“This obscures the reality of how today’s rules-based systems have developed and are sustained. International rules evolve, and sometimes dissolve, in response to the decisions of their participating states, and particularly those of their most powerful states. The best rules-based systems add predictability to relations between states, reducing transaction costs and serving the mutual interests of their members. But rules, per se, do not have a positive quality. Rather, their worth depends on the extent to which they serve the interests and values of the states which sustain them…” [ii]

In an analytical paper titled “China Wants a ‘Rules-Based International Order,’ Too”, Professor Stephen M. Walt says,

“But the distinction between the United States’ supposed commitment to a system of rules and China’s alleged lack thereof is misleading in at least three ways. First, it overlooks the United States’ own willingness to ignore, evade, or rewrite the rules whenever they seem inconvenient. If we are honest with ourselves, we have to acknowledge that Washington sometimes thinks it is perfectly okay for might to make right and for winners to take all. The collapse of the Soviet Union, when the United States took full advantage of a weakened post-Soviet Russia, is a perfect example.”[iii]

Last week’s “Virtual UN Security Council Open Debate on Multilateralism” revealed once again the differences over the definition of “the rules-based international order”.

During the debate, China’s State Councilor and Foreign Minister Wang Yi called the UN “the banner of multilateralism”. He said, “To pursue multilateralism, we must follow the basic norms governing international relations built around the purposes and principles of the UN Charter, uphold the authority and stature of the UN, and ensure its central role in international affairs.”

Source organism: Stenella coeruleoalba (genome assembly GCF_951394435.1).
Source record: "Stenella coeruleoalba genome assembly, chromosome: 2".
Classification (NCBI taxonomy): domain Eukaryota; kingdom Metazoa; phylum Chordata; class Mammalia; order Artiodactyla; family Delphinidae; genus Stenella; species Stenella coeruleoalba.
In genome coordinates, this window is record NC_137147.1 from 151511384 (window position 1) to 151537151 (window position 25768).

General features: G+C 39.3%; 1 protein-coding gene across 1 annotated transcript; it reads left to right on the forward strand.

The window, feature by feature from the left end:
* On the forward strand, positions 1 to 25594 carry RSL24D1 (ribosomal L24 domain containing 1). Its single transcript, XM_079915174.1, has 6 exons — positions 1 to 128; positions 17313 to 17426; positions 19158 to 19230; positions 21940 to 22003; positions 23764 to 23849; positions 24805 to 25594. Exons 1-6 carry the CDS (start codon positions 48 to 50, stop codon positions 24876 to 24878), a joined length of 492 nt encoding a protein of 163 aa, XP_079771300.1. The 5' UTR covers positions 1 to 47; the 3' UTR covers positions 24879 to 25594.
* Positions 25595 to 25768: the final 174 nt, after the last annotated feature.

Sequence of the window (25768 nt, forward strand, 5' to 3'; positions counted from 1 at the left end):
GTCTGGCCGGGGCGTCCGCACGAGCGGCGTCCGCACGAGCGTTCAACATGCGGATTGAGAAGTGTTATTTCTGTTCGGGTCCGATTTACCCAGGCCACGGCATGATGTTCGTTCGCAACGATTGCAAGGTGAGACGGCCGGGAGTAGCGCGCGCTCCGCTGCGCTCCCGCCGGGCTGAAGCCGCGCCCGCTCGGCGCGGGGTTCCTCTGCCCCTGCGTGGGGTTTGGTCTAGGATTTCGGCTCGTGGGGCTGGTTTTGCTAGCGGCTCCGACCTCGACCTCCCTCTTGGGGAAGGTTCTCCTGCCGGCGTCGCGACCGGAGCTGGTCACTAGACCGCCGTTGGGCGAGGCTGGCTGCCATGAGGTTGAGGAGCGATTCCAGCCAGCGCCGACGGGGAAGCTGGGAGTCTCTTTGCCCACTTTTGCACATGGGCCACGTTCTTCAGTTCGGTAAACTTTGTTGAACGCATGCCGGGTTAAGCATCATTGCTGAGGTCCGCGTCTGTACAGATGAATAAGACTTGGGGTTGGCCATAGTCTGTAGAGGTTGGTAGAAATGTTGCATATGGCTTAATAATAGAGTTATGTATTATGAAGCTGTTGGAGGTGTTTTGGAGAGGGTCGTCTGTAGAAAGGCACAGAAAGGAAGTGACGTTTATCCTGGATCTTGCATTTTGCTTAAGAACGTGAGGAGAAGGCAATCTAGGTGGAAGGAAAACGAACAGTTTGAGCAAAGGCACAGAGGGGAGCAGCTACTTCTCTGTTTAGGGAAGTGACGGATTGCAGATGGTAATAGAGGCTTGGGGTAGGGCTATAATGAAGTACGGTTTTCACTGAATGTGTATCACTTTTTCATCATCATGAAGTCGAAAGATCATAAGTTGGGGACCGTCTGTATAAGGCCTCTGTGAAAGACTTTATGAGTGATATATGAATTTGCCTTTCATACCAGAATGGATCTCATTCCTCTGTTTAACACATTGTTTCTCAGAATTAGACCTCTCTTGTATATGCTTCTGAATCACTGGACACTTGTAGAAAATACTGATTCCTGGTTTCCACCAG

He called for engagement in win-win cooperation, not zero-sum games. He said what is needed is dialogue and cooperation on the basis of equality and mutual respect among all countries, not bullying or hegemony. He put the emphasis on a “law-based international order” and did not even use the phrase “rule-based international order”. He said, “International rules must be based on international law, and must be written by all. They are not a patent or a privilege of a few. They must be applicable to all countries, and there should be no room for exceptionalism or double standards.” Although he did not name any country specifically, it was obvious who he had in mind in the context of exceptionalism.

In response to Western emphasis on democracy as a tenet of the “rules-based international order”, he said every country has its unique history and culture and needs to take a path of development suited to its own realities.

Again, without naming the US, he said that sanctions and other enforcement measures should be used only after all other non-enforcement means are exhausted and for the purpose of seeking political settlement. “All unilateral moves that circumvent the Security Council are illegitimate and must be abandoned,” he continued.[iv]

Secretary Blinken firstly underlined respect for international commitments, particularly the legally binding ones such as the UN Charter, treaties and conventions, UN Security Council resolutions, international humanitarian law, and the rules and standards agreed to under the auspices of the World Trade Organization and numerous international standard-setting organizations.

Secondly, he said that human rights and dignity must stay at the core of the international order.  He referred to the Universal Declaration of Human Rights. Without explicitly mentioning the plight of China’s Uyghurs, he said “asserting domestic jurisdiction doesn’t give any state a blank check to enslave, torture, disappear, ethnically cleanse their people, or violate their human rights in any other way.”